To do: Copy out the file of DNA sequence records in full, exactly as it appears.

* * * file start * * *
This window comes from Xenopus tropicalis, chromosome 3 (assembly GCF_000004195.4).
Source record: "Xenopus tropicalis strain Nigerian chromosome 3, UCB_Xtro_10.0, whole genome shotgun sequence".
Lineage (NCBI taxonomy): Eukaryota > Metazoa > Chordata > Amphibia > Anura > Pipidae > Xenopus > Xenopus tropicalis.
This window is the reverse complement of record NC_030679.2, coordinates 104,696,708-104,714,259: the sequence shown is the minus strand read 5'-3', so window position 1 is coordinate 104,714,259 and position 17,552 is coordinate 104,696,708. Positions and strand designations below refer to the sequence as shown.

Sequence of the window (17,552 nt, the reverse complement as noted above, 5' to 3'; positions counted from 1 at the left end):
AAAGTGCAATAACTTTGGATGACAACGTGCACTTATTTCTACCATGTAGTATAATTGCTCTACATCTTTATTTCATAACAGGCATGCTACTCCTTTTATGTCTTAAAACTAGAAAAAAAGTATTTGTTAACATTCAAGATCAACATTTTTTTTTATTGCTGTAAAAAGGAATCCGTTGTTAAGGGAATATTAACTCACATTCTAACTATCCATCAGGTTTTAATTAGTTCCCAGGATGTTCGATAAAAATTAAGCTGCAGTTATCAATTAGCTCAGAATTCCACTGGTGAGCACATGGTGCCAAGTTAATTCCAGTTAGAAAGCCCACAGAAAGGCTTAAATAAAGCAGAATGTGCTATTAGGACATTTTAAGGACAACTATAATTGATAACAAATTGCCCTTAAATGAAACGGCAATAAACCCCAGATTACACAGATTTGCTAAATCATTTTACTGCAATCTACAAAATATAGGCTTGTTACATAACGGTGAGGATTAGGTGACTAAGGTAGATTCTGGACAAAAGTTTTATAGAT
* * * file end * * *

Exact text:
This window comes from Xenopus tropicalis, chromosome 3 (assembly GCF_000004195.4).
Source record: "Xenopus tropicalis strain Nigerian chromosome 3, UCB_Xtro_10.0, whole genome shotgun sequence".
Lineage (NCBI taxonomy): Eukaryota > Metazoa > Chordata > Amphibia > Anura > Pipidae > Xenopus > Xenopus tropicalis.
This window is the reverse complement of record NC_030679.2, coordinates 104,696,708-104,714,259: the sequence shown is the minus strand read 5'-3', so window position 1 is coordinate 104,714,259 and position 17,552 is coordinate 104,696,708. Positions and strand designations below refer to the sequence as shown.

Sequence of the window (17,552 nt, the reverse complement as noted above, 5' to 3'; positions counted from 1 at the left end):
AAAGTGCAATAACTTTGGATGACAACGTGCACTTATTTCTACCATGTAGTATAATTGCTCTACATCTTTATTTCATAACAGGCATGCTACTCCTTTTATGTCTTAAAACTAGAAAAAAAGTATTTGTTAACATTCAAGATCAACATTTTTTTTTATTGCTGTAAAAAGGAATCCGTTGTTAAGGGAATATTAACTCACATTCTAACTATCCATCAGGTTTTAATTAGTTCCCAGGATGTTCGATAAAAATTAAGCTGCAGTTATCAATTAGCTCAGAATTCCACTGGTGAGCACATGGTGCCAAGTTAATTCCAGTTAGAAAGCCCACAGAAAGGCTTAAATAAAGCAGAATGTGCTATTAGGACATTTTAAGGACAACTATAATTGATAACAAATTGCCCTTAAATGAAACGGCAATAAACCCCAGATTACACAGATTTGCTAAATCATTTTACTGCAATCTACAAAATATAGGCTTGTTACATAACGGTGAGGATTAGGTGACTAAGGTAGATTCTGGACAAAAGTTTTATAGAT